Forest fire training for villagers helps to protect the Western Ghats
The training offered by the forest department and Raintree Foundation, a non-profit organisation, as part of the forest fire management project, made this feasible
In the last week of March, a forest fire was observed in Sakhargaon village in Velhe tehsil, which is part of northern Western Ghats. Immediately, some youths in the area who had previously undergone training to tackle the situation doused the fire, which otherwise would have caused significant damage to the environment.
The fire issue was brought under control rather quickly as a result of their quick response.
The training offered by the forest department and Raintree Foundation, a non-profit organisation, as part of the forest fire management project, made this feasible. As part of this effort, almost 200 villagers from nine villages have gotten training in the last year.
Forest fires are one of the most serious threats to the Western Ghats’ rich biodiversity. The Bhor forest range experienced six significant forest fires between March and April 2022, according to the Forest Survey of India’s real-time Forest Fire monitoring statistics. This year, the number of forest fires has been reduced to two between March and April 15.
According to forest experts, the majority of forest fires are caused by human mistakes, with misconceptions about agricultural practices frequently causing forest fires. The Western Ghats are similarly vulnerable to forest fires, according to a 2017 Forest Survey of India assessment.
To address this issue, the Pune Forest Department has been educating villages about the value of forests, their ecosystem, and how they can safeguard forests by preventing forest fires.
With the assistance of non-governmental organisations (NGOs) dedicated to biodiversity conservation, the department launched a forest fire management effort.
Over the previous two years, more than 200 residents from nine villages have been educated to prevent and control forest fires.
Speaking about the initiative Manoj Mahajan, forest Forest Conservator from Bhor Forest range said, “The early response is very important in case of a forest fire. The Forest department is effectively doing forest fire control work in the forest area. However, it has limits due to a lack of public participation. Forest fire management efforts can be done more efficiently with increased public participation. With the assistance of the Raintree Foundation, we are now trying to raise awareness about forest fire management in nine villages. Due to awareness and response from the villagers, the number of forest fires has reduced this year.’’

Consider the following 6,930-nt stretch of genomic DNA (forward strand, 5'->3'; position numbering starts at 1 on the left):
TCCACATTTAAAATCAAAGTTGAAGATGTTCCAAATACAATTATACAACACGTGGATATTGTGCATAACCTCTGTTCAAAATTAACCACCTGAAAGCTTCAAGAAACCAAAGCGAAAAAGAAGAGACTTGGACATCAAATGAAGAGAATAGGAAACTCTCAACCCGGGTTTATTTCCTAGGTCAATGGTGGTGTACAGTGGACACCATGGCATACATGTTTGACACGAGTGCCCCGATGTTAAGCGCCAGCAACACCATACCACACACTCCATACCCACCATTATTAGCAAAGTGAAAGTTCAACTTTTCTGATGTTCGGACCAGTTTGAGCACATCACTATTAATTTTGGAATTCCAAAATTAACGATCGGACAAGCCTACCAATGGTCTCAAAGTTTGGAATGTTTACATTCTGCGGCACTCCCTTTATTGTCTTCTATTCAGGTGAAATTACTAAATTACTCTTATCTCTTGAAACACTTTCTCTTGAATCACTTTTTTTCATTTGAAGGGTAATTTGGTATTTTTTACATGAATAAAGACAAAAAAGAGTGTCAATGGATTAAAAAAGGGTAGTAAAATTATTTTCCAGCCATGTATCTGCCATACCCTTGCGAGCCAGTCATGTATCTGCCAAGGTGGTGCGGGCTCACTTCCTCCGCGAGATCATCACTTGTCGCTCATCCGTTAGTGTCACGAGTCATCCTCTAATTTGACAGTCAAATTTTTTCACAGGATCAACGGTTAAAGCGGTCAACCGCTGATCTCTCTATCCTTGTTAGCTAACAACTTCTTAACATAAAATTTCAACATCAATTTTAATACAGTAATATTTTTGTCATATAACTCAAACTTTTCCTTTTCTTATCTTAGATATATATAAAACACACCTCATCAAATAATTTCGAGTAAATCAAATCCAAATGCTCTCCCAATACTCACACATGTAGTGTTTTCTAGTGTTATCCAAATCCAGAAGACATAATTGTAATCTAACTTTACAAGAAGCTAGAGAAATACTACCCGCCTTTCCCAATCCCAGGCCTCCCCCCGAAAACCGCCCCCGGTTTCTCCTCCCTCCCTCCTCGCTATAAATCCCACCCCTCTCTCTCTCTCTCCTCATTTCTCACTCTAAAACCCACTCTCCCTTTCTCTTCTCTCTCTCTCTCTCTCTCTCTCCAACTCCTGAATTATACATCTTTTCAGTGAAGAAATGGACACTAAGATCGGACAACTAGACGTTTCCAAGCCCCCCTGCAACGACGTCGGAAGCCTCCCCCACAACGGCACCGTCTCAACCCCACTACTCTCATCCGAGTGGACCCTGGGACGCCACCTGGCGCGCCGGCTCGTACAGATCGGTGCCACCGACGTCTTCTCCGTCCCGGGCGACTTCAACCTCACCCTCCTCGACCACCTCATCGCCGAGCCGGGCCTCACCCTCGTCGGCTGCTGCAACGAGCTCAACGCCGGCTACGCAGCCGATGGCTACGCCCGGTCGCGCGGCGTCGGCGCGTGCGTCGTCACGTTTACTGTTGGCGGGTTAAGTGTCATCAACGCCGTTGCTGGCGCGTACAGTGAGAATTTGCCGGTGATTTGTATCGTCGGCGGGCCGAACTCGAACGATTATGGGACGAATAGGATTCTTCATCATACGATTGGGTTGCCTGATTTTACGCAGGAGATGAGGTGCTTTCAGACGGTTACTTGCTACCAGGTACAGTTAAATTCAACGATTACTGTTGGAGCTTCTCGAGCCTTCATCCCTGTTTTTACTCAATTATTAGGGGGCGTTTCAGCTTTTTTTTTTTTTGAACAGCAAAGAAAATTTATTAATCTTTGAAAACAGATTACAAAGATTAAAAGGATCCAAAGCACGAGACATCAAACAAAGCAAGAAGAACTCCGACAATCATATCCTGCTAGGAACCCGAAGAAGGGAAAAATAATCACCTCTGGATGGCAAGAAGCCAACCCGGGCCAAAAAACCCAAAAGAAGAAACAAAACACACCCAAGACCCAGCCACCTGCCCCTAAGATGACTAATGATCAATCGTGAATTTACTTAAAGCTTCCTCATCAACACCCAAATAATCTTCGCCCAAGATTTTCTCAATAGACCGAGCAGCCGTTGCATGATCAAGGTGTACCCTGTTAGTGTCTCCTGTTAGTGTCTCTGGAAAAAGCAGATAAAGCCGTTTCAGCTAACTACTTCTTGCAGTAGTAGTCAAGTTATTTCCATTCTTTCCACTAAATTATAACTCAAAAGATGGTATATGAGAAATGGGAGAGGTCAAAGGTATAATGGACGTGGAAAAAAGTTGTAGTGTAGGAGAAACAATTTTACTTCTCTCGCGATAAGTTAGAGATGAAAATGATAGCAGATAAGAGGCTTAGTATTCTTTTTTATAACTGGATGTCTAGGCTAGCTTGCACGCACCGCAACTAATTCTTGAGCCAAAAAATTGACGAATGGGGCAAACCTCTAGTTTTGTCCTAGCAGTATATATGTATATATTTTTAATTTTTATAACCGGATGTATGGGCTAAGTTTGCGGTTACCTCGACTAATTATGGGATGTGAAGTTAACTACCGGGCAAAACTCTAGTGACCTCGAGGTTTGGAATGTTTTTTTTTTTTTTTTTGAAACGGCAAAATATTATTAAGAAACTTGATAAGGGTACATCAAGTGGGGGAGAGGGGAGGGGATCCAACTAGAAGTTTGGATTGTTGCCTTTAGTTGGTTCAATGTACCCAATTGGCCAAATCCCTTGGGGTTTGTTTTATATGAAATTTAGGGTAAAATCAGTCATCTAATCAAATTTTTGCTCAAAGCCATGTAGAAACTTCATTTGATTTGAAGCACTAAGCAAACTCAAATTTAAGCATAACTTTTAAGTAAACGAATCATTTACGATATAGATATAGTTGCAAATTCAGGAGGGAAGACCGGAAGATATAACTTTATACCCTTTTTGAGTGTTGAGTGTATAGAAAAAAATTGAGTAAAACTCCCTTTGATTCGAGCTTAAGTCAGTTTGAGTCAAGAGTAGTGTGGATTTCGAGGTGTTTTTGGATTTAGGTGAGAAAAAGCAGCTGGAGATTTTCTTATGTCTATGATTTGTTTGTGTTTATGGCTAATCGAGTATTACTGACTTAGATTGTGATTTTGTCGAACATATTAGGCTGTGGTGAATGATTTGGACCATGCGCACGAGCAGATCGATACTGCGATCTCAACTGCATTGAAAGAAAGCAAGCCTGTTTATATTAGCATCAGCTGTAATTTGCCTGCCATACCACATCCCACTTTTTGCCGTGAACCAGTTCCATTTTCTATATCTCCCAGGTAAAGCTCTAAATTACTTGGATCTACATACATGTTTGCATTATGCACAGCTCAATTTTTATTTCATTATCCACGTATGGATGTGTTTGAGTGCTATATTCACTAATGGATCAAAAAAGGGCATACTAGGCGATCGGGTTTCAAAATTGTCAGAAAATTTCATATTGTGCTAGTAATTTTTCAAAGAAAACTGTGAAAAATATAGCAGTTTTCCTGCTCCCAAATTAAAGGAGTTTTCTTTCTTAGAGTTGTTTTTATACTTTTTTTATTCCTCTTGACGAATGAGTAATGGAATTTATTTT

“Nowadays people realise the importance of the environment surrounding our village. They learned that forest conservation is our moral responsibility and that forest fires can be avoided if they can be more careful while burning the grass in their fields. Thanks to efforts done by the forest department and the NGO team, many changes have been seen in the village,” said Satyawan Renuse, sarpanch, Meravane-Fanshi village.
Rahul Walgude, head, Gunjan Maval Durg Rakshak Sangh, Velhe Tehsil, said, “Earlier the forest surrounding our village often suffered from forest fires. It has destroyed rare medicinal plants, animals, and insect species over the years. The forest and NGO team made us realise the importance of this ecology and how it may impact us in future if not conserved properly. I’ve seen a shift in the last two years, and many young people like me are stepping forward to conserve the forest and biodiversity here.”
Velhe, in the Northern Western Ghats, is a biodiversity hotspot as well as a UNESCO world heritage site, making it an important landscape for the foundation.
“Upon beginning work in this region four years ago, we found that human activity caused by forest fires was rampantly prevalent. It took a lot of effort over many years to change the community’s mindset through workshops, lectures, campaigns, and grassroots communication with the help of the forest department. This year, however, the community has become more willing to learn and be trained on preventing forest fires,” Leena Dandekar, founder of the Raintree Foundation said.